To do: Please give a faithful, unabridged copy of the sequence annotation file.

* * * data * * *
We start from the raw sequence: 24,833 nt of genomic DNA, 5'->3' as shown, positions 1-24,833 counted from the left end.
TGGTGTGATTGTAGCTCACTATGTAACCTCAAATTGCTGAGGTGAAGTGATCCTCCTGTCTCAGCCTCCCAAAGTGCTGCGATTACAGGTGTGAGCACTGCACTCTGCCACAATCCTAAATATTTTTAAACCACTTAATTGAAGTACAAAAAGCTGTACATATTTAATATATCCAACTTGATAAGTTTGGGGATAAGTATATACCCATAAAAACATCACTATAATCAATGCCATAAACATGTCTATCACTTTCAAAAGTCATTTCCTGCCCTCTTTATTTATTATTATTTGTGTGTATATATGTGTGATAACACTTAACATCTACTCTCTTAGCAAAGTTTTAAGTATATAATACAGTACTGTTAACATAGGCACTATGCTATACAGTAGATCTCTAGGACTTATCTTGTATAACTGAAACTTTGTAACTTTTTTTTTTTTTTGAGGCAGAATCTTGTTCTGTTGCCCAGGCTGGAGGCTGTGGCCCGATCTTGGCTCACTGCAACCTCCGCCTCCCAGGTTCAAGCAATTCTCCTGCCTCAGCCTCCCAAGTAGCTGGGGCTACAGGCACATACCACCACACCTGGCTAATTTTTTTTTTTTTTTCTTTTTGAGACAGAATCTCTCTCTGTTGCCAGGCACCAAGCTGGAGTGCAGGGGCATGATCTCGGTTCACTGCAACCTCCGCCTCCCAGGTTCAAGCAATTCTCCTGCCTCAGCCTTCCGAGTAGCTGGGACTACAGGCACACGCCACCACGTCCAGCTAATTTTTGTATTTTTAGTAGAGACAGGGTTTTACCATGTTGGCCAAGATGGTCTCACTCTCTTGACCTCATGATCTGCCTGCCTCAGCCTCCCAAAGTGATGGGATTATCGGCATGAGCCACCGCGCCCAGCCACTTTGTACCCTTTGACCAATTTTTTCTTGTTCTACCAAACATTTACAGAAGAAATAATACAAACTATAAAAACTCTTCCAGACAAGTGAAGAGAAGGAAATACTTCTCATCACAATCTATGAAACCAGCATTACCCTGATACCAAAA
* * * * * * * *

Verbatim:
We start from the raw sequence: 24,833 nt of genomic DNA, 5'->3' as shown, positions 1-24,833 counted from the left end.
TGGTGTGATTGTAGCTCACTATGTAACCTCAAATTGCTGAGGTGAAGTGATCCTCCTGTCTCAGCCTCCCAAAGTGCTGCGATTACAGGTGTGAGCACTGCACTCTGCCACAATCCTAAATATTTTTAAACCACTTAATTGAAGTACAAAAAGCTGTACATATTTAATATATCCAACTTGATAAGTTTGGGGATAAGTATATACCCATAAAAACATCACTATAATCAATGCCATAAACATGTCTATCACTTTCAAAAGTCATTTCCTGCCCTCTTTATTTATTATTATTTGTGTGTATATATGTGTGATAACACTTAACATCTACTCTCTTAGCAAAGTTTTAAGTATATAATACAGTACTGTTAACATAGGCACTATGCTATACAGTAGATCTCTAGGACTTATCTTGTATAACTGAAACTTTGTAACTTTTTTTTTTTTTTGAGGCAGAATCTTGTTCTGTTGCCCAGGCTGGAGGCTGTGGCCCGATCTTGGCTCACTGCAACCTCCGCCTCCCAGGTTCAAGCAATTCTCCTGCCTCAGCCTCCCAAGTAGCTGGGGCTACAGGCACATACCACCACACCTGGCTAATTTTTTTTTTTTTTTCTTTTTGAGACAGAATCTCTCTCTGTTGCCAGGCACCAAGCTGGAGTGCAGGGGCATGATCTCGGTTCACTGCAACCTCCGCCTCCCAGGTTCAAGCAATTCTCCTGCCTCAGCCTTCCGAGTAGCTGGGACTACAGGCACACGCCACCACGTCCAGCTAATTTTTGTATTTTTAGTAGAGACAGGGTTTTACCATGTTGGCCAAGATGGTCTCACTCTCTTGACCTCATGATCTGCCTGCCTCAGCCTCCCAAAGTGATGGGATTATCGGCATGAGCCACCGCGCCCAGCCACTTTGTACCCTTTGACCAATTTTTTCTTGTTCTACCAAACATTTACAGAAGAAATAATACAAACTATAAAAACTCTTCCAGACAAGTGAAGAGAAGGAAATACTTCTCATCACAATCTATGAAACCAGCATTACCCTGATACCAAAA